NewsLEX 18 In-Depth


Lexington is working on the affordable housing problem, but what about people looking now?

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Posted at 7:40 PM, Feb 28, 2022
and last updated 2022-02-28 19:40:49-05

LEXINGTON, Ky. (LEX 18) — Affordable housing is something the city of Lexington has been working to improve for years, but some residents looking for affordable places now say there are few options and little help.

Time is running out for Lexington resident Davita Gatewood to find a place to call home. After living in her current place on Lexington's eastside for five years, the owner decided to remodel and sell. Davita was notified in December and now has thirty days before she and her kids must be out.

"Right now, in this community, affordable housing for single parents is few and far between, especially when a lot of these resources that should be helping after COVID are not helpful anymore," said Gatewood. "I've pounded the pavement. I've worked with different organizations to find things, and a lot of these landlords are jacking up the prices because people will pay."

She says she would have tried to buy the home if she'd been given the opportunity.

"It makes me feel horrible. But it's not just me who's going through that. It's a lot of people that look like me who are in this situation," said Gatewood.

It's a situation with a deadline. Gatewood says finding a home that's affordable with enough space for a family in a market with sky rocking prices, is almost impossible.

"The housing is not affordable," said Gatewood.

Just to look at how housing affordability has changed in Gatewood's neighborhood over the years, LEX 18 did some research on Zillow. One house just down the block sold for $58,000 nine years ago. Last March, it sold for nearly four times as much at $212,000. Its property value is now listed even higher. Many attribute gentrification in addition to the seller's market as the reason behind the rising cost.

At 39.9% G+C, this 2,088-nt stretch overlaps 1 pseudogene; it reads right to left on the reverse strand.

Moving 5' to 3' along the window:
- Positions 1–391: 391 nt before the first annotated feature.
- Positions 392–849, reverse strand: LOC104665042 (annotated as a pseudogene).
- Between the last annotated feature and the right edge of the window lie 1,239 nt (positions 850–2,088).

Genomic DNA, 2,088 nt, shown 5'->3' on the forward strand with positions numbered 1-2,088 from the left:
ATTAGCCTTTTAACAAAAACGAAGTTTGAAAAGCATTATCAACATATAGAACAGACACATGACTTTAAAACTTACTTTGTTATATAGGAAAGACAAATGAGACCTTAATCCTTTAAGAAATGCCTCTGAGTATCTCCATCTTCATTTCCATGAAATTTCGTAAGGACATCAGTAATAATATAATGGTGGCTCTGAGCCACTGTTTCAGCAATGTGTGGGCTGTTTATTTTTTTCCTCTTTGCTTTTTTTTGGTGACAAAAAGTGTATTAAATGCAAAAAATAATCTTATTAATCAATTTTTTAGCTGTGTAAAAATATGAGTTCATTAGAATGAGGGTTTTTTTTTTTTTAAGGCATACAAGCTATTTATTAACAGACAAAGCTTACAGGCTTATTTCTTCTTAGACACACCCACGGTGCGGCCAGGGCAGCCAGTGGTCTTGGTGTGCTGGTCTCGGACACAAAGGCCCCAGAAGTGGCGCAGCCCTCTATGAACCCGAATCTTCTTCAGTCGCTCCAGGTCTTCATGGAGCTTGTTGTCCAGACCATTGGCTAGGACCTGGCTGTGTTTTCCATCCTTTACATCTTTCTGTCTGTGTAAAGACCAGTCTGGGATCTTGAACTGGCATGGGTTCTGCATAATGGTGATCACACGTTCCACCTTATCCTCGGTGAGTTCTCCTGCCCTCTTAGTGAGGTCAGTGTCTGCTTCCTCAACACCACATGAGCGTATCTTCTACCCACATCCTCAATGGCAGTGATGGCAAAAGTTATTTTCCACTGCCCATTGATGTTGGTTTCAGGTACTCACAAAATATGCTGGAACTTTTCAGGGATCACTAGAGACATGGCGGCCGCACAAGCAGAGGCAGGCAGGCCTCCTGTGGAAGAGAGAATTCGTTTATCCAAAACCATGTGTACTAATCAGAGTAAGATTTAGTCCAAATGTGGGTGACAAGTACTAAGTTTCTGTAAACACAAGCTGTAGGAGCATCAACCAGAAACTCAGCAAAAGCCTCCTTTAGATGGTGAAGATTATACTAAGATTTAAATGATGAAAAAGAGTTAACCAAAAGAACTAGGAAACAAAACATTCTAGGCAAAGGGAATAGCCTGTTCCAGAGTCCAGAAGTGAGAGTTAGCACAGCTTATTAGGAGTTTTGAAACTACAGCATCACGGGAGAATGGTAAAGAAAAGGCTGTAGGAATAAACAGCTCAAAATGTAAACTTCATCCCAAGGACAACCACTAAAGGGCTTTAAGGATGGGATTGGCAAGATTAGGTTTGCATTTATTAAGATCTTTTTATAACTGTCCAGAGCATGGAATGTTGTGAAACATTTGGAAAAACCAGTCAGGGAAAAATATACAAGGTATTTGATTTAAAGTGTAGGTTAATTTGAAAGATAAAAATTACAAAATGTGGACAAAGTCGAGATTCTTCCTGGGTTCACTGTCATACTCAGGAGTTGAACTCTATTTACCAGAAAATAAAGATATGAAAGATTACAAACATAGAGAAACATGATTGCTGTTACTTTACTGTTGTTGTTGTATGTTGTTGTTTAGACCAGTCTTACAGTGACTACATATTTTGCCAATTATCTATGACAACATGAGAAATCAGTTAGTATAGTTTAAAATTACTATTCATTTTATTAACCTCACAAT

According to city data, Lexington is losing around 400 affordable housing units every year. The city has built nearly 3,000 units since the affordable housing unit was created in 2014 and is in the process of building 1,000 more for the future.

However, Gail Swanson, with community organization BUILD, says those already built units are full and waitlisted.

"Davita is not the only person who is experiencing what she's experiencing right now. I think this just reflects how broken that system was in the past," said Swanson.

BUILD is an interfaith non-profit working to improve many issues in the community. They've been researching with city officials to learn more about the problem and are currently working with the city to add to the financial resources that the city's affordable housing division has. The organization sees it as a vital tool to improve the overall health of the city.

"It's a crisis that has been a crisis for a long time that really needs to be addressed today, as well as for the future," said Swanson.

Gatewood says she tried to contact several organizations suggested by city officials like Community Action Council, Urban Impact, and the city's Office of Homelessness. She says tracking down a place with rentals available that are also affordable has been a nightmare.

"My question is, what are renters like us supposed to do," said Gatewood.

Charlie Lanter, the city's Commissioner for Housing Advocacy and Community Development says the mayor's office is aware of the issue and the fact that there's no one place you can go to get a picture of what's out there.

"There should be a place you can go that centrally updates that. Right now, that doesn't exist. It exists in pieces, but it doesn't exist," said Lanter.

It's why his office is working on a list of affordable housing in the city that will be constantly updated and is hiring a housing advocate. The housing advocate would work on issues like Davita's personally. Lanter took over his position in February and says it's high on his list of priorities to tackle.

"We understand that this is a big problem. We understand it, we recognize it, and we're doing everything as a city that we can think of to address it and to try and help make citizens' lives easier in the short term and in the long term. We understand the short-term pain, and we're doing what we can to address it now. While we build for the future," said Lanter.

In the meantime, for those who need help now, Lanter says renters should call the office of Homelessness Intervention and Prevention, which does have a list of some non-waitlisted affordable housing in the city.

Lanter says the work will take time, but it is happening.

However, time is something Gatewood and others in her situation don't have.

"You are kind of at the mercy of people who are not thinking about people. They're thinking about money. They're not thinking about the families that are in these homes," said Gatewood.

Housing experts say poor credit, housing vouchers, disabilities, children, and dogs are also all factors that make the search even more difficult.

If you need immediate assistance, contact 2-1-1 or 3-1-1.